Call(s) To Action

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Hi Sisters!  This week, I AM ASKING FOR  YOUR HELP!  We need five (5) more women to round out our second and final group for Beta testing on the new and improved SisterMatch program.  If you have one hour (that’s right, all we need is one hour of your time) between this Friday (Sept 2) and next Wednesday (Sept 7), please email me at or Shandra at  We want to ensure that this program is the best it can possibly be and we can only do that with YOUR help!  There is no other commitment to contact anyone or to remain involved in the program.  We really just need you to walk through the program and tell us what you like and what you don’t like.


I’d also like to thank all of the following DiabetesSisters who joined us this past Thursday evening for a PODS Leader Training Call: Lisa Emery, Stephanie Kuehl, Denise Reeder, Lesley Gray, Helen Morgan, Mary Ulatan, Elizabeth Edelman, Connie Hanham-Cain, Brittney Powell, and Donna Tucker .  They are located various cities throughout the US, so you may be seeing a PODS Meetup near you soon.  Be sure to check the Event Calendar and register for our monthly newsletter as both contain updates on the most recently scheduled PODS Meetups.  If you would like to find out what is involved in starting a PODS Meetup near you, please contact Kelli at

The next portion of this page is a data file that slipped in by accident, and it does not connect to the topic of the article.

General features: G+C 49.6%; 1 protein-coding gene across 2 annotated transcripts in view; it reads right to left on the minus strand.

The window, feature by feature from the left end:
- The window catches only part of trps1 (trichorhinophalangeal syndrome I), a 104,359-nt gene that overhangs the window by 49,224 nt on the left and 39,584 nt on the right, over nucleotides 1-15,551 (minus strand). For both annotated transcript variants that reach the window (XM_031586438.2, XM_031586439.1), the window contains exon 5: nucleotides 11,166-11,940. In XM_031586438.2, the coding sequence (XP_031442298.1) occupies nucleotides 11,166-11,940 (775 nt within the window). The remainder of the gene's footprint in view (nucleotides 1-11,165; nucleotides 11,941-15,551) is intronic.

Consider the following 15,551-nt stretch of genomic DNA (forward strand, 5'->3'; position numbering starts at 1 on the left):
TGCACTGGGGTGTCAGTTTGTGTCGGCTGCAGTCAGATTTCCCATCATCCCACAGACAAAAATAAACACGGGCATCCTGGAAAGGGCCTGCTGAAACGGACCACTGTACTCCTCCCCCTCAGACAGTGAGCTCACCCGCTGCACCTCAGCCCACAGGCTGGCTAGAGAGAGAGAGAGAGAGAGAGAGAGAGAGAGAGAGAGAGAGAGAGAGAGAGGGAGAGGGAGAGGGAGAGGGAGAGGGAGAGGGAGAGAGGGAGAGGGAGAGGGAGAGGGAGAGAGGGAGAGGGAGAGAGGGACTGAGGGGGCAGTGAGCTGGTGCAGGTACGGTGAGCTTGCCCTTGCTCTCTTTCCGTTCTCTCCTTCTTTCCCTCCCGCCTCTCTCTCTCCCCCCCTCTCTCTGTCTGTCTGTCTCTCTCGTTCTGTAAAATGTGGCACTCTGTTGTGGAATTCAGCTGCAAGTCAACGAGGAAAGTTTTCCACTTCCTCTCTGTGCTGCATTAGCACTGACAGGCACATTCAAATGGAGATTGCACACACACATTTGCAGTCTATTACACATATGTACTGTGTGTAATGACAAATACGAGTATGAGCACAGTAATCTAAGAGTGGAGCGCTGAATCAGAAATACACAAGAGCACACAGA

Finally, PLEASE, PLEASE, PLEASE visit the Facing Diabetes Together Map and post your profile!  We just launched this MAP and we want to light it up to show women around the world who are living with diabetes.  It only takes about 30 seconds to complete the form—I promise!  We are planning a BIG event in conjunction with our conference in May 2012 (which is also National Women’s Health Month) and we want to show the vast number of women who have been touched by diabetes throughout the entire world!


I hope everyone weathered Hurricane Irene okay.  Here in NC, it wasn’t as bad as they first thought (when they thought it would be a Category 3 Hurricane).  When it hit NC, it had already weakened to a Category1 Hurricane.  So, we dodged two bullets this week with the earthquake on Wednesday and the hurricane over the weekend!

Gimme a Break!?!?!?